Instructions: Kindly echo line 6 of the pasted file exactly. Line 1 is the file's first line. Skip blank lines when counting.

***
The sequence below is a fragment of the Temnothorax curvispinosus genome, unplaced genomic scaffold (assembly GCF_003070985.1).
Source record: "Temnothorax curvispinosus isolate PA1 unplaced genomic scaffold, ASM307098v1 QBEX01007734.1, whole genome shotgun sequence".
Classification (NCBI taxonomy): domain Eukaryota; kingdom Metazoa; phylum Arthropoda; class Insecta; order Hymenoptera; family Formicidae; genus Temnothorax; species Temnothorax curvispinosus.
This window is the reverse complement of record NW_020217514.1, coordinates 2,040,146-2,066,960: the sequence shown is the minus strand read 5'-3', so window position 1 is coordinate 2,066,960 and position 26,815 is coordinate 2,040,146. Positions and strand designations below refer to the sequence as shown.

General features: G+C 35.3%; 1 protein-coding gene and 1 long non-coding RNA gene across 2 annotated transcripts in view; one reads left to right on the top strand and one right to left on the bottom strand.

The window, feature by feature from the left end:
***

The window, feature by feature from the left end: